Asian stocks under pressure, gold recovers from US stimulus impasse By Reuters

© Reuters. FILE PHOTO: The security guard with a face mask walks past the Bund Financial Bull statue at The Bund in Shanghai

By Suzanne Barlyn

NEW YORK (Reuters) – Asian stocks fell back on Wednesday due to a stalemate in U.S. economic stimulus negotiations that pushed global stocks lower and sent investors to safe assets such as gold, which hovered near all-time highs.

United States President Donald Trump said Tuesday that he did not endorse everything in a trillion dollar Republican Senate coronavirus relief proposal the day after it was presented by Majority Leader Mitch McConnell, although he indicated that the conversations continued.

“We have had some negative leads, particularly from the US and European stock markets,” said Michael McCarthy, chief market strategist at CMC Markets in Sydney, pointing to the overnight decline in Asia-Pacific futures as an indicator of market opening.

Hong Kong Hang Seng Index futures () <.hsic1> they fell 0.14%. The Australian S & P / ASX 200 () remained flat while {{178 | Japan’s Ni () fell 0.5%.

Data from the United States released Tuesday showed that consumer confidence declined in July as coronavirus infections erupted across the country.

The data, along with stimulus concerns, weighed on Wall Street, where the Dow Jones Industrial Average () fell 0.77%, the S&P 500 () fell 0.65%, and the Nasdaq Composite () lost 1 , 27%.

“The only positive news is for those with gold quantities and those in New Zealand, where the number of jobs increased in June,” wrote Tapas Strickland, an NAB economist in a research note on Wednesday.

Worsening coronavirus outbreaks in Florida and Texas added to the warning. Florida reported 191 deaths in a 24-hour period ending Tuesday, marking a record one-day rise for the third-most populous state in the United States and the most precious destination for beach lovers and retirees.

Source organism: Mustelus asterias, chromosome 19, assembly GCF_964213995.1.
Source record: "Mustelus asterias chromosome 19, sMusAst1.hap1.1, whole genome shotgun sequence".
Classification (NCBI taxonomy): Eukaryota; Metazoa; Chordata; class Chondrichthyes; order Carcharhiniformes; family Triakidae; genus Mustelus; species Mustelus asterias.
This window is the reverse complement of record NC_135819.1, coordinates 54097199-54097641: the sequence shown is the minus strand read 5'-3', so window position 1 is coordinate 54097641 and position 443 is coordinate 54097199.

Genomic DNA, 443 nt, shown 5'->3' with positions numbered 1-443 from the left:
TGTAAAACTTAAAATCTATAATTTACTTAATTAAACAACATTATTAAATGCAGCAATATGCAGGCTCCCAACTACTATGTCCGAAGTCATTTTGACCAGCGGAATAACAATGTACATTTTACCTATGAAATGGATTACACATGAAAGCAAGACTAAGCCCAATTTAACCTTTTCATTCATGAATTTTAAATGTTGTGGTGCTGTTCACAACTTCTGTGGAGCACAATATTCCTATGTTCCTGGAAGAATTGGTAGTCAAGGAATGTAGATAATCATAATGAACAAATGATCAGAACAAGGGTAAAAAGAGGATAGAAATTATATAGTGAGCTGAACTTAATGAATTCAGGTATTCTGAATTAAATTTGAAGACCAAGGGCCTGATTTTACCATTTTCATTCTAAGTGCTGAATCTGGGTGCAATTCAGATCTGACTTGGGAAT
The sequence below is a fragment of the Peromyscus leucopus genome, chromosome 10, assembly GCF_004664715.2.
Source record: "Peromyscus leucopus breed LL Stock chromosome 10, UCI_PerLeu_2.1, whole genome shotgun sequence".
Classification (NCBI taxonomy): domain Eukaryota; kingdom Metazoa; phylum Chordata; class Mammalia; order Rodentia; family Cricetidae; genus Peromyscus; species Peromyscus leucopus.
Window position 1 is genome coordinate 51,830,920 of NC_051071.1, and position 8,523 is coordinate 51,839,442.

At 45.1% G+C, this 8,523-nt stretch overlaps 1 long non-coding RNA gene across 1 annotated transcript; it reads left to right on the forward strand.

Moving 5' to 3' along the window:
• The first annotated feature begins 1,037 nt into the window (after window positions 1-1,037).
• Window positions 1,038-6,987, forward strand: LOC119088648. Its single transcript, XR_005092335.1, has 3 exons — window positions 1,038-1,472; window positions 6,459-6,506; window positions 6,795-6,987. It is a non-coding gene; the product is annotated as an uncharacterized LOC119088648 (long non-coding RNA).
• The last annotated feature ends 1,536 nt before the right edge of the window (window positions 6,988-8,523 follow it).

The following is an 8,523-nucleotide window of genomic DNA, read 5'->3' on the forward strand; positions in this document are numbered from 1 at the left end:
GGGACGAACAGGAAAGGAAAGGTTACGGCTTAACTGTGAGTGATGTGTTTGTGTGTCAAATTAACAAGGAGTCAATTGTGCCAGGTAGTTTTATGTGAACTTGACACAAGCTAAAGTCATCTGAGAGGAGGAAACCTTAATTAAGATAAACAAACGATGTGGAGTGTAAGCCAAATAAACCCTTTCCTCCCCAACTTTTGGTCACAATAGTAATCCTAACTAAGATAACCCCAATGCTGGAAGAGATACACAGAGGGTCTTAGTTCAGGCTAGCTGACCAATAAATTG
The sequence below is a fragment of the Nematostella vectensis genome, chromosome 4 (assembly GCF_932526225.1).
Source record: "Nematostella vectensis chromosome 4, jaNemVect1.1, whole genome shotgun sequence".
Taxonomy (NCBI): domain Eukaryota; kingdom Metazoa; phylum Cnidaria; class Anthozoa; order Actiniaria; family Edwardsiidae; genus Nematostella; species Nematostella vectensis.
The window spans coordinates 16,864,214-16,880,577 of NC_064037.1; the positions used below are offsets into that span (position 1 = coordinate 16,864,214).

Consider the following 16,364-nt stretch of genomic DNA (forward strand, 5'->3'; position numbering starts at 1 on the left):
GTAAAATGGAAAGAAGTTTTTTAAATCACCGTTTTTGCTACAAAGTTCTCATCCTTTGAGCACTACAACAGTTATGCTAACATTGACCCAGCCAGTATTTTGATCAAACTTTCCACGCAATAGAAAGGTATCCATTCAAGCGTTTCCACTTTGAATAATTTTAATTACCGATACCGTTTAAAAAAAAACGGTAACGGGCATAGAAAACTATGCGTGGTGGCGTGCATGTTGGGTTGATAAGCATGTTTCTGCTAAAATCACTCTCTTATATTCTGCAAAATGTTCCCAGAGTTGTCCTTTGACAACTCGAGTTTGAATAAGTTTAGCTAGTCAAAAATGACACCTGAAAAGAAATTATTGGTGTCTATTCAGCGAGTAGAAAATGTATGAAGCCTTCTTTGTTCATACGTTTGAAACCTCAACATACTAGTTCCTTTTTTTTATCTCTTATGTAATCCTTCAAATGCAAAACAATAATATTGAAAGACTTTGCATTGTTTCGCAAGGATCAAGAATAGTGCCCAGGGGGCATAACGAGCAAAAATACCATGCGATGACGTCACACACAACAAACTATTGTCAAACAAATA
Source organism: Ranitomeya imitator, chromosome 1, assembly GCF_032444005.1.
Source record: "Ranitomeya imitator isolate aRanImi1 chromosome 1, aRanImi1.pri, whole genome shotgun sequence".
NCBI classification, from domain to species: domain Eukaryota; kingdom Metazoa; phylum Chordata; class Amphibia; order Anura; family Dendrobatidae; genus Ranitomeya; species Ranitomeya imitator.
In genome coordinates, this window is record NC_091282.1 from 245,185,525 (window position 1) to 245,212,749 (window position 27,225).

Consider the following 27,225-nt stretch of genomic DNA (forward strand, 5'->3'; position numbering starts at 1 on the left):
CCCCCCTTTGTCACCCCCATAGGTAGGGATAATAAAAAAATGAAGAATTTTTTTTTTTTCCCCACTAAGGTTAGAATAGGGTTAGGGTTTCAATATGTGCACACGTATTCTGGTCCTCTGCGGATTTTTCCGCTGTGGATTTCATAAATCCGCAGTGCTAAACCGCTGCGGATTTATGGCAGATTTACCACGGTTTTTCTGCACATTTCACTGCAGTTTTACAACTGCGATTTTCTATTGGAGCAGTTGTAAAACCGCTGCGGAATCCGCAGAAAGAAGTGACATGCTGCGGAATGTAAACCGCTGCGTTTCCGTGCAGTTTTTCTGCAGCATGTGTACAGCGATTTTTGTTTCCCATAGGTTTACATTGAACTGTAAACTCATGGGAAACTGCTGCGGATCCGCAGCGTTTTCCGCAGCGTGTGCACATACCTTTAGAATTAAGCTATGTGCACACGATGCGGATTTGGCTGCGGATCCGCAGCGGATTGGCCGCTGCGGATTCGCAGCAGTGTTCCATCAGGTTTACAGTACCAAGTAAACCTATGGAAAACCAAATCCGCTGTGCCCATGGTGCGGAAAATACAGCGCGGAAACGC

Texas, the second most populous state, added more than 6,000 new cases on Monday, bringing its total to 401,477, according to a Reuters count.

Rising deaths and infections in the United States have lowered initial hopes that the country has overcome the worst of an economic crisis that has decimated businesses and left millions of Americans out of work.

Gold rose more than $ 125 an ounce in just over a week, as investors bet the Federal Reserve would reaffirm its super-accommodative policies at its two-day meeting that will end on Wednesday and perhaps signal a tolerance for higher long-term inflation. Bullion withdrew from a record high previously reached.

Gold rose to a record high of $ 1,980.57 per ounce earlier, but prices fell as much as 3.7% later in the session as investors posted gains and the dollar rebounded.

The front against a basket of coins () gained 0.18% to 93.71, after falling to 93.47 on Monday, the lowest since June 2018.

“I think the market is pausing, it has been a pretty unforgiving dollar settlement,” said Vassili Serebriakov, currency strategist at UBS in New York.

In commodity markets, oil prices fell as US lawmakers prepared to discuss the stimulus package and investors worried about an increase in coronavirus cases worldwide.

Brent crude () fell 0.32% to $ 43.27 per barrel, while US crude () remained unchanged at $ 41.04 per barrel.